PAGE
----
|Submarine Technology Overview|
Submarine Technology Overview
Come aboard and step into the exciting world of submarine technology. Learn the transformation from crude containers designed to keep the water out to the nuclear powered steel underwater sharks of today!
Capture the leaps of technology including:
David Bushnell created the Turtle that delivered his new, improved underwater bomb against the British warships in New York Harbor with surprising effects in the American War of Independence.
The human powered Confederate submarine Hunley sunk the Union warship Housatonic, one and a half miles at sea off Charleston harbor in February 1864. Lost for over a hundred thirty years, this submersible was discovered and raised in 2000 from her resting place in the sand where she sank after her attack.
World Wars One and Two
With the battle fleet on the bottom of Pearl Harbor, the modern high speed surface raider, the Fleet submarine, one exampe of which is the USS Bowfin, destroyed the bulk of Imperial Japanese shipping. Walk through the submarine in the steps of those heroes who scored the amazing victories as a small team while suffering devastating losses.
Cold War to Present
Capable of electronically picking your pocket or destroying an enemy's submarines, these sleek, neuclear powered sharks of steel are currently our front line of defense.
Secrets of the Sub
|Hawaii Themed Submarines|
Hawaii Themed Submarines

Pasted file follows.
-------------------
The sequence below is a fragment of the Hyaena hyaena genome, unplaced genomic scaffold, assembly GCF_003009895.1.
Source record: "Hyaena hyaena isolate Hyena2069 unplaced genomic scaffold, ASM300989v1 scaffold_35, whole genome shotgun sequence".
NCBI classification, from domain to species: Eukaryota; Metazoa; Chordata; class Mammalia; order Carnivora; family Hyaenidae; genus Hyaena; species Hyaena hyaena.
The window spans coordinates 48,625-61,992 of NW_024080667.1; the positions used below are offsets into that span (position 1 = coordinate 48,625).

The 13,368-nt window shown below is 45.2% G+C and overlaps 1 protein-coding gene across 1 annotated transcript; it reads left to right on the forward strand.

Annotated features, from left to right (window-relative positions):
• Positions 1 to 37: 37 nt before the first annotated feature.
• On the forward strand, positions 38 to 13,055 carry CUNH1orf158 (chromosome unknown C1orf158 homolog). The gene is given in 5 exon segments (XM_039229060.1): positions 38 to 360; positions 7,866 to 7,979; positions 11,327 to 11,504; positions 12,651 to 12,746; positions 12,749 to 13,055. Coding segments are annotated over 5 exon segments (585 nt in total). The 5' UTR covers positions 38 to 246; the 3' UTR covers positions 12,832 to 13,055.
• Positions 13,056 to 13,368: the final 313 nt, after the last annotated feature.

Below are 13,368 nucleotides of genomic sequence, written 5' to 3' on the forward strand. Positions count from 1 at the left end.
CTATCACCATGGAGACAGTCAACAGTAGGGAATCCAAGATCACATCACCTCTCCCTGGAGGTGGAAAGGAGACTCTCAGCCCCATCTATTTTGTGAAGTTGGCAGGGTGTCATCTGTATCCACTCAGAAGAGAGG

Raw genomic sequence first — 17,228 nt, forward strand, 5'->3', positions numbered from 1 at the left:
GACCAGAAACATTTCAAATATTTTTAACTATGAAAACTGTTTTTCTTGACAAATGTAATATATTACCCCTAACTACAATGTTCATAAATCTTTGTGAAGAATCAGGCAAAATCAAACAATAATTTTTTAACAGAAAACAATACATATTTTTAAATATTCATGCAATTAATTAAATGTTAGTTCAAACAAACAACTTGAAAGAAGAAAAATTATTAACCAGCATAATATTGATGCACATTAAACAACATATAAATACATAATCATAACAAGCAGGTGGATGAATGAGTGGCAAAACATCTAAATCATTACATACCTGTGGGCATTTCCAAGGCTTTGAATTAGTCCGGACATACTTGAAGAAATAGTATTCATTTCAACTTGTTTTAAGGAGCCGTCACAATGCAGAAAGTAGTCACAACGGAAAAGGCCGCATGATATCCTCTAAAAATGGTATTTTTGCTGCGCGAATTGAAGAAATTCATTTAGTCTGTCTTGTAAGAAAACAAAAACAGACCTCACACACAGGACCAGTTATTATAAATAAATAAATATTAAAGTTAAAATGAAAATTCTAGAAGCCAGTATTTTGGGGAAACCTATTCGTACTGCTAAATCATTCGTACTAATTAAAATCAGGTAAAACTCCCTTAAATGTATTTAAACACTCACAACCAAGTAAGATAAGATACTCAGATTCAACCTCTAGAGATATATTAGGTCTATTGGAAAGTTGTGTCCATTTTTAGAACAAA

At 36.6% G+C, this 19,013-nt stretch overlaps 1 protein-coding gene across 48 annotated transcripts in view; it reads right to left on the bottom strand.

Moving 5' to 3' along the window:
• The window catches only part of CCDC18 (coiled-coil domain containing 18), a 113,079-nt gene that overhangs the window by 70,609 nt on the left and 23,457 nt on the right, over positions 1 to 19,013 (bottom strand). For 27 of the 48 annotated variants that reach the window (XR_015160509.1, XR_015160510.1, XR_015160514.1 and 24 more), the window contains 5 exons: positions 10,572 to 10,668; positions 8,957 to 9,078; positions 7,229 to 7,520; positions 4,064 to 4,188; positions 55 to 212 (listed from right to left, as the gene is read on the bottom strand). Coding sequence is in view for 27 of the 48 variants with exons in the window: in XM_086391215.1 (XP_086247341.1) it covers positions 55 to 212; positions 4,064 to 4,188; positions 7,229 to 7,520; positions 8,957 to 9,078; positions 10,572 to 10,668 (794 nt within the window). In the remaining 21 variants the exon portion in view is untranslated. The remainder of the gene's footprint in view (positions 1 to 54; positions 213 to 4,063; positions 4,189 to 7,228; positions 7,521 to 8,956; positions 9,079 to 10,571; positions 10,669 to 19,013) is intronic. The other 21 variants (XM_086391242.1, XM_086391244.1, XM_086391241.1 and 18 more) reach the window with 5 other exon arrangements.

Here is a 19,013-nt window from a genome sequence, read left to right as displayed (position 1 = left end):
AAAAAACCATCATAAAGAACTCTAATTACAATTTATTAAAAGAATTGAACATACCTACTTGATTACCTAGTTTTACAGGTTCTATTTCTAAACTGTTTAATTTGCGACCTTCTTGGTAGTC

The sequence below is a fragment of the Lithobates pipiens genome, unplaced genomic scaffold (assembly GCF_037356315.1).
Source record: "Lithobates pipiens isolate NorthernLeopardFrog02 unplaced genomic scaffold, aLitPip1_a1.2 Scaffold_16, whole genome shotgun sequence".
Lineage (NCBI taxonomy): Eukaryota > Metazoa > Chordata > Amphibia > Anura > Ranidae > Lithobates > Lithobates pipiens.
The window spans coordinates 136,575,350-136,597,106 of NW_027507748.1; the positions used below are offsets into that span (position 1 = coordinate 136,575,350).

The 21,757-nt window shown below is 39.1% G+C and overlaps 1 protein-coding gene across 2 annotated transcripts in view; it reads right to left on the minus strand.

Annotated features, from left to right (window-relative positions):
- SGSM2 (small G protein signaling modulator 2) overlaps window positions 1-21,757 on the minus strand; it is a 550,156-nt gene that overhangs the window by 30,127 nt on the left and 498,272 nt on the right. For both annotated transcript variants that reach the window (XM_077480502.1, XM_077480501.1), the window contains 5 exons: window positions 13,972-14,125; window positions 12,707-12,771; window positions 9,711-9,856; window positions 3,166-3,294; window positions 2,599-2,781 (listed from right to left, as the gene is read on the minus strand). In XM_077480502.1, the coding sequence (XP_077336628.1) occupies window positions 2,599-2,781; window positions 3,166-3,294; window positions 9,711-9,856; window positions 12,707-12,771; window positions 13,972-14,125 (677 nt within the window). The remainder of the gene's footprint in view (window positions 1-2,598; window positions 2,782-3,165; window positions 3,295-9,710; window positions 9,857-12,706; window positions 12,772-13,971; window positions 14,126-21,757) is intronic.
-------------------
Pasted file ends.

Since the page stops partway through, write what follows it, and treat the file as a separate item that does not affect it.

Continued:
USS Kamehameha (SSBN-642) was launched on 16 January 1965 and commissioned on 10 December 1965. This submarine holds the name for King Kamehameha the Great. It is fitting that one of our submarines bear the name of this striking figure in Hawaiian history. His people were intrepid seafarers and knowledge of stars, winds and currents still arouse wonder and admiration. For much of USS Kamehameha's service, she was based in Rota, Spain conducting deterrence patrols during the Cold War. Commissioning gifts to the submarine are on display at the museum.
USS Honolulu (SSN-718), a Los Angeles-class submarine, was the third ship of the United States to be named for Honolulu, Hawaii. She was launched on 24 September 1983 and commissioned on 6 July 1985. Honolulu’s patrols are commemorated by ten surfboards signed by the crews aboard her at the time. One of the four surfboards held at Bowfin Park is on display in the museum.